Is Google missing the mark with Dart?
Chrome programmers punted the new language at the Google I/O event earlier this month, claiming faster speeds, simpler structures and superior potential for future improvements as reasons to be excited for the new language.
"We question whether it's possible to get a factor of two [speedup] in V8 in the near term," Bak said in his talk at Google I/O, an impressive target, but one they don't believe can be achieved without Dart.
Dart, contrasts Bak, permits a processor technique known as SIMD (single instruction, multiple data), which allows for a chip to perform the same action on multiple elements, rather than in a sequence of identical commands.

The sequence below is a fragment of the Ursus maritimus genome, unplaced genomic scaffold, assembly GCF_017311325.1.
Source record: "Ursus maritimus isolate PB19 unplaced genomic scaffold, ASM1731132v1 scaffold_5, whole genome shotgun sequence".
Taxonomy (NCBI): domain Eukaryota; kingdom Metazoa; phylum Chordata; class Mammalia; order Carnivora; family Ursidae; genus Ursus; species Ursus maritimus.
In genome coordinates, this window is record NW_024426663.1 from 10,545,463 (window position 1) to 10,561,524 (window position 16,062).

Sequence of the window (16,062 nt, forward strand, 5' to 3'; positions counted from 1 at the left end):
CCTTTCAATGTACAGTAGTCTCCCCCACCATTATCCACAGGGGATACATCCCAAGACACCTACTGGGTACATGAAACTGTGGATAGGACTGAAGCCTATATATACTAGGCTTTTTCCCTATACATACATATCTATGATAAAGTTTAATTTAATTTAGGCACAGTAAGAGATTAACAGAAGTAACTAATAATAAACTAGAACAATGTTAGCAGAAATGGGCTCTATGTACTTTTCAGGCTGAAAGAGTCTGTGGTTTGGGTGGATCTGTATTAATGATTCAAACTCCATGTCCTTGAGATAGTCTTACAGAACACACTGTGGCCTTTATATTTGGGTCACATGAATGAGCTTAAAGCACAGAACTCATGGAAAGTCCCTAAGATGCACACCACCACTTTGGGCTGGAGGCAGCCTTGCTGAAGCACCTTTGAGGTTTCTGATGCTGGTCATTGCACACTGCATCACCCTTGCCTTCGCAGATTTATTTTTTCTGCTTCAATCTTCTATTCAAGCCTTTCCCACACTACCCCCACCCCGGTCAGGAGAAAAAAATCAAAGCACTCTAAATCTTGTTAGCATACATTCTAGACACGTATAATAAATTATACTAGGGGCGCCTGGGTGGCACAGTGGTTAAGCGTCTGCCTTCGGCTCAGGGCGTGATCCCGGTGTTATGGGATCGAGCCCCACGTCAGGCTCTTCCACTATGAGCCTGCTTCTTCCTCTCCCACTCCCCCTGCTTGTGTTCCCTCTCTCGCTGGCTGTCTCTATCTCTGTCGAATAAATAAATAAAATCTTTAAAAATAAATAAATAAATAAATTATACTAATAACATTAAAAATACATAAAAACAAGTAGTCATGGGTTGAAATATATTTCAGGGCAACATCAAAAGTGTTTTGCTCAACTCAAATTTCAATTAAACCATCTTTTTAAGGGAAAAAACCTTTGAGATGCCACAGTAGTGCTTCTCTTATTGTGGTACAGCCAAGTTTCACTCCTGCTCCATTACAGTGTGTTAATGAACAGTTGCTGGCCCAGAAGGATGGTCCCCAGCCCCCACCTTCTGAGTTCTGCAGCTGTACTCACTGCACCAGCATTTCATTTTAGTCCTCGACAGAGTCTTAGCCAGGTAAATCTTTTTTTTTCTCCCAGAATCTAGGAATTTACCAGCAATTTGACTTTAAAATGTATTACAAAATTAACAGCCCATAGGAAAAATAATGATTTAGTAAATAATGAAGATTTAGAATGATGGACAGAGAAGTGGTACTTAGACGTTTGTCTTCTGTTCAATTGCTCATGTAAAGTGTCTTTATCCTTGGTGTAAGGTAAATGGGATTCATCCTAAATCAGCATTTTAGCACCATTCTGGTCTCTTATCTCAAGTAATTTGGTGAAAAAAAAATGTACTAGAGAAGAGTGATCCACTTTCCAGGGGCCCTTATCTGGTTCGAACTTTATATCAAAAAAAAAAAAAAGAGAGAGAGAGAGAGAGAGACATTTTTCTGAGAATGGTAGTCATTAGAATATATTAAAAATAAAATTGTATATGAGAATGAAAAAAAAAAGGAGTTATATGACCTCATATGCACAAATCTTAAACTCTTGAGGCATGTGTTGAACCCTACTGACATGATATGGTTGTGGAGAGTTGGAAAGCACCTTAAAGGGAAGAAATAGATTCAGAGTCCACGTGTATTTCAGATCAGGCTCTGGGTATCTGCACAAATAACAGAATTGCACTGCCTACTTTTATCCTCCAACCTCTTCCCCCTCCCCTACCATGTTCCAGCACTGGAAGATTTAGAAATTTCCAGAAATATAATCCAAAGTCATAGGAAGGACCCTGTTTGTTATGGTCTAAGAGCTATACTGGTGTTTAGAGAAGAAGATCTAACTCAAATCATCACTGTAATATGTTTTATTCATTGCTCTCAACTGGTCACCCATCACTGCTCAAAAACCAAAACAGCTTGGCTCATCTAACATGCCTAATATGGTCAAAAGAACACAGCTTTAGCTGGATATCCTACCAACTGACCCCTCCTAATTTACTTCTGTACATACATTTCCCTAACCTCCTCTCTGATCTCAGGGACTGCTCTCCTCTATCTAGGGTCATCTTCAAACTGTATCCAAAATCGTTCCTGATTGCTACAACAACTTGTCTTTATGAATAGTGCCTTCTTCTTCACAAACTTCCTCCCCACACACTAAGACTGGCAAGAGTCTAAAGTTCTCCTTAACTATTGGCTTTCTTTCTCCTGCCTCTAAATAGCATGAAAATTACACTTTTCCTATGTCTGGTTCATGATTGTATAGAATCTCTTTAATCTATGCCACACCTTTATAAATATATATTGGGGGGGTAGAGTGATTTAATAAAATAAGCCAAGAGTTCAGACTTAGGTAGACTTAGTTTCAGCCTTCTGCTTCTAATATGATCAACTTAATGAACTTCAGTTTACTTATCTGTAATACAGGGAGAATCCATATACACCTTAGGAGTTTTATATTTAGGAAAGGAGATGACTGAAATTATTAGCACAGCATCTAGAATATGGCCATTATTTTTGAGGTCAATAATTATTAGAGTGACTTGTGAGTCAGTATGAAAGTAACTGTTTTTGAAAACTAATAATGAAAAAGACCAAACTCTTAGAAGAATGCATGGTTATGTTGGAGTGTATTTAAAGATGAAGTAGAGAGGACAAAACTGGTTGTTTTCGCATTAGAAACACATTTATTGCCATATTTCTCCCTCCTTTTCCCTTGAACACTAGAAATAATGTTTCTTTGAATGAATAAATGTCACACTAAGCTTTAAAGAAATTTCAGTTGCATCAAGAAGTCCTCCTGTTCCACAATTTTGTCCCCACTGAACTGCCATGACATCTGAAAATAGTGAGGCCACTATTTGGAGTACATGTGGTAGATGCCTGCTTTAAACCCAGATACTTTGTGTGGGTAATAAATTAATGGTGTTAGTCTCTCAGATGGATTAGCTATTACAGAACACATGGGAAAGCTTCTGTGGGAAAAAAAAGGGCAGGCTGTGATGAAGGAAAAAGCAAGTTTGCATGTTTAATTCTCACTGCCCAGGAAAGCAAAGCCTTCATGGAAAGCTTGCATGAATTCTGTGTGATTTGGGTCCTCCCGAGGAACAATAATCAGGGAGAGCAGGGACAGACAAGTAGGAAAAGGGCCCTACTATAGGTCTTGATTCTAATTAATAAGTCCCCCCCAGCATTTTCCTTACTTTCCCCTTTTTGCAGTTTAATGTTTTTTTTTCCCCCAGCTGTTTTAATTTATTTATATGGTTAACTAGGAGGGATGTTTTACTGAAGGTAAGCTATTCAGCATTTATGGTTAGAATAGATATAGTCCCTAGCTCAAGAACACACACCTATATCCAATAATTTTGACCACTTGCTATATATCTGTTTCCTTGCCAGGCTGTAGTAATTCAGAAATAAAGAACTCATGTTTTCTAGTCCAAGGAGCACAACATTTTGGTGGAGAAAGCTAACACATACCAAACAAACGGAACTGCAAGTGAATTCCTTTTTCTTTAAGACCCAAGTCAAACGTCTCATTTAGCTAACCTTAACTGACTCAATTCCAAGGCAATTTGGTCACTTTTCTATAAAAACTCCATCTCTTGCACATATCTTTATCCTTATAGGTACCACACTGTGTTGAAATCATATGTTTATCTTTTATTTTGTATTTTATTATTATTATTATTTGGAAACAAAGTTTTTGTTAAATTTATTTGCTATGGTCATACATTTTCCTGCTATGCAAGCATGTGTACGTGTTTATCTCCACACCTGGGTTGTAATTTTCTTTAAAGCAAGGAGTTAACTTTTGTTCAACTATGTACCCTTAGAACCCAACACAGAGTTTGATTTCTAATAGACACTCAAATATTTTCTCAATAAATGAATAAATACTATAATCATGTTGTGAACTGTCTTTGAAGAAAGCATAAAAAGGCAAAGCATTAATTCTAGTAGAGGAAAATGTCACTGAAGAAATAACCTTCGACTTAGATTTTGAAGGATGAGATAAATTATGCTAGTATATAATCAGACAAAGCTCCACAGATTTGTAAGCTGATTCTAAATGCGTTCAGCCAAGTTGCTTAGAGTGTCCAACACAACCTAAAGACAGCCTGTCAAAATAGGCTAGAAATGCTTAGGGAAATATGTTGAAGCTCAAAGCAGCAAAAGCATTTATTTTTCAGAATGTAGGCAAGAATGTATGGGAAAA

However, Mozilla and Microsoft, developers of Chrome's top competitors, have resisted Google's efforts to drum up support, and even the audience at the evangelical Google event only managed a single "woo hoo", reports CNET.
Critics have said Google should "put [its] money where [its] mouth is" and make the new offering integral to Android, if it wants people to take the language seriously, and many are sceptical it will end up as "another Google Reader".